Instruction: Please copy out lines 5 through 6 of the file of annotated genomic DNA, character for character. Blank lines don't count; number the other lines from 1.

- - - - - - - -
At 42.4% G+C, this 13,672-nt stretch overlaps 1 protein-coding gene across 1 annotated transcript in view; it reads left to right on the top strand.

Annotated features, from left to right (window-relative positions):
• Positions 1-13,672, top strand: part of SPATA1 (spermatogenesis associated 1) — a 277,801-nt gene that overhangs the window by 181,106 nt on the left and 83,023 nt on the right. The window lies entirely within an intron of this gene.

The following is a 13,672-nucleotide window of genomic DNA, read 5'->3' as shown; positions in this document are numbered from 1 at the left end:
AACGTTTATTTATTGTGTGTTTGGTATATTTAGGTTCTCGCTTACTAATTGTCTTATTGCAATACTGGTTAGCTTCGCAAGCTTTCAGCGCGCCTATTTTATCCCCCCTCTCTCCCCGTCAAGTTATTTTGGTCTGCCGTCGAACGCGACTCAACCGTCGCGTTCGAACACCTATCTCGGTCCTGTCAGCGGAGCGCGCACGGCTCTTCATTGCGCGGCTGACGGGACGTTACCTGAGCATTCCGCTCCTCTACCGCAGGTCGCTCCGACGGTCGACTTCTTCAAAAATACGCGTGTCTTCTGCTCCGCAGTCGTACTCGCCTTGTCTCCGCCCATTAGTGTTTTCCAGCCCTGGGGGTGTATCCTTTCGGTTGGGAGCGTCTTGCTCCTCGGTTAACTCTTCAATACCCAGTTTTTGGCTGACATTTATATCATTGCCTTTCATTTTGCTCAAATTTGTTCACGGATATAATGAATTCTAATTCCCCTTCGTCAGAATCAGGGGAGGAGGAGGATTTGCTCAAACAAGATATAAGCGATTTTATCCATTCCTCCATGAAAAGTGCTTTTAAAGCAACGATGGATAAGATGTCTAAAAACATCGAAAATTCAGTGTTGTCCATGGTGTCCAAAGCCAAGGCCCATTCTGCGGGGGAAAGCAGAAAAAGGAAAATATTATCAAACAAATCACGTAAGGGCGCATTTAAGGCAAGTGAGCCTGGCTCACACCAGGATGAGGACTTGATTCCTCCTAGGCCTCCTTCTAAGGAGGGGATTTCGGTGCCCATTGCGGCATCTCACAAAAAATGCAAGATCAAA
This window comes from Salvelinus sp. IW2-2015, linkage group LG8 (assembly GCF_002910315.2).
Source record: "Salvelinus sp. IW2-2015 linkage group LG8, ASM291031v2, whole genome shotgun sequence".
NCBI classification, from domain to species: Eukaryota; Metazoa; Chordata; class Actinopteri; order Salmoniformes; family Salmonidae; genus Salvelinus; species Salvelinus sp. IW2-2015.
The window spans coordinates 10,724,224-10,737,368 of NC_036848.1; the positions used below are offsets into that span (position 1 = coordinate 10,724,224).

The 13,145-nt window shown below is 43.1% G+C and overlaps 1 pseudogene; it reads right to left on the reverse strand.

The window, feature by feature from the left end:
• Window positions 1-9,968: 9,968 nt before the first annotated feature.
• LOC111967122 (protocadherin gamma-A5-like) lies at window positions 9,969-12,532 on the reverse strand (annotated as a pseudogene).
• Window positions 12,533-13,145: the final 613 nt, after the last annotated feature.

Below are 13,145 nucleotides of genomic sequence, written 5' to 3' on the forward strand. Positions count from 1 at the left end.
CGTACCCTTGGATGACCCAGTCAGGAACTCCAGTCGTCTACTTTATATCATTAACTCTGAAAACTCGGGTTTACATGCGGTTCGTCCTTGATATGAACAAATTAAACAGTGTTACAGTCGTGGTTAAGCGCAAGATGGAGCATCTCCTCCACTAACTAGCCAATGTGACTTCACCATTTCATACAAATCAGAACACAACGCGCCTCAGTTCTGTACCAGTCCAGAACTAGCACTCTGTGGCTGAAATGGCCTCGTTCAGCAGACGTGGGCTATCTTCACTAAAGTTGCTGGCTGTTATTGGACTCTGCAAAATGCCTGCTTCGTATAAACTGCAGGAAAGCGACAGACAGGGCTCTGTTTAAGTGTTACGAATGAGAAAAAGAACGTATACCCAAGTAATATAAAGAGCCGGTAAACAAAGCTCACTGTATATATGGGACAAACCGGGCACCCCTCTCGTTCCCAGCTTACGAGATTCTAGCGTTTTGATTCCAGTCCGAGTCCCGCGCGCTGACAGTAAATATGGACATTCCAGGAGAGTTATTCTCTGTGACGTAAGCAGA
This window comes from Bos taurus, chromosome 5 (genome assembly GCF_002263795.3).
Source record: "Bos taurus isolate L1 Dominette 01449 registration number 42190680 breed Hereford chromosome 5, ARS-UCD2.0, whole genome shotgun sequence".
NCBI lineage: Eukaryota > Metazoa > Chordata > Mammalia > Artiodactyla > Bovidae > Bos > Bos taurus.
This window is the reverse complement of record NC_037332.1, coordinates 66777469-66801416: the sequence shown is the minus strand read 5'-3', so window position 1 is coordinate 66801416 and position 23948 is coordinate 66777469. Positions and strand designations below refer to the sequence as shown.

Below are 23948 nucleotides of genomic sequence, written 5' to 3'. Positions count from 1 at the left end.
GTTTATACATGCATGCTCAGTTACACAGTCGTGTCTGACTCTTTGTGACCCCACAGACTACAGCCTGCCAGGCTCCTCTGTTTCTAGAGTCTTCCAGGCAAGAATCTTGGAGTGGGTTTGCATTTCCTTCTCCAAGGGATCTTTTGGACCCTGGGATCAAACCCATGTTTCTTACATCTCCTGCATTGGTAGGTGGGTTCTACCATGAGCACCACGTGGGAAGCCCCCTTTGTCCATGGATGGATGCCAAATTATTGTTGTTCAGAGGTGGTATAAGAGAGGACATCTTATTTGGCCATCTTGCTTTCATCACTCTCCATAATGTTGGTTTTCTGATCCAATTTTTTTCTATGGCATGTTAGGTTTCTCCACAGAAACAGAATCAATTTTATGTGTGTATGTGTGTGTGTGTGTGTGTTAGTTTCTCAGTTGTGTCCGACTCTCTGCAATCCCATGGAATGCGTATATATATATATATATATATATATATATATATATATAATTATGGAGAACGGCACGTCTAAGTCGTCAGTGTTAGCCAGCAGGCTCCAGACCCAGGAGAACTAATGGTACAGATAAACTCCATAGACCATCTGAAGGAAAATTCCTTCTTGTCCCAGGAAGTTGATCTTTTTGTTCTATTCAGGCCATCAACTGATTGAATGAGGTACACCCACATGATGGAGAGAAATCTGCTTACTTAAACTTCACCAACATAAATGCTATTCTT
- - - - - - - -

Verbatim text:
AACGTTTATTTATTGTGTGTTTGGTATATTTAGGTTCTCGCTTACTAATTGTCTTATTGCAATACTGGTTAGCTTCGCAAGCTTTCAGCGCGCCTATTTTATCCCCCCTCTCTCCCCGTCAAGTTATTTTGGTCTGCCGTCGAACGCGACTCAACCGTCGCGTTCGAACACCTATCTCGGTCCTGTCAGCGGAGCGCGCACGGCTCTTCATTGCGCGGCTGACGGGACGTTACCTGAGCATTCCGCTCCTCTACCGCAGGTCGCTCCGACGGTCGACTTCTTCAAAAATACGCGTGTCTTCTGCTCCGCAGTCGTACTCGCCTTGTCTCCGCCCATTAGTGTTTTCCAGCCCTGGGGGTGTATCCTTTCGGTTGGGAGCGTCTTGCTCCTCGGTTAACTCTTCAATACCCAGTTTTTGGCTGACATTTATATCATTGCCTTTCATTTTGCTCAAATTTGTTCACGGATATAATGAATTCTAATTCCCCTTCGTCAGAATCAGGGGAGGAGGAGGATTTGCTCAAACAAGATATAAGCGATTTTATCCATTCCTCCATGAAAAGTGCTTTTAAAGCAACGATGGATAAGATGTCTAAAAACATCGAAAATTCAGTGTTGTCCATGGTGTCCAAAGCCAAGGCCCATTCTGCGGGGGAAAGCAGAAAAAGGAAAATATTATCAAACAAATCACGTAAGGGCGCATTTAAGGCAAGTGAGCCTGGCTCACACCAGGATGAGGACTTGATTCCTCCTAGGCCTCCTTCTAAGGAGGGGATTTCGGTGCCCATTGCGGCATCTCACAAAAAATGCAAGATCAAA
This window comes from Salvelinus sp. IW2-2015, linkage group LG8 (assembly GCF_002910315.2).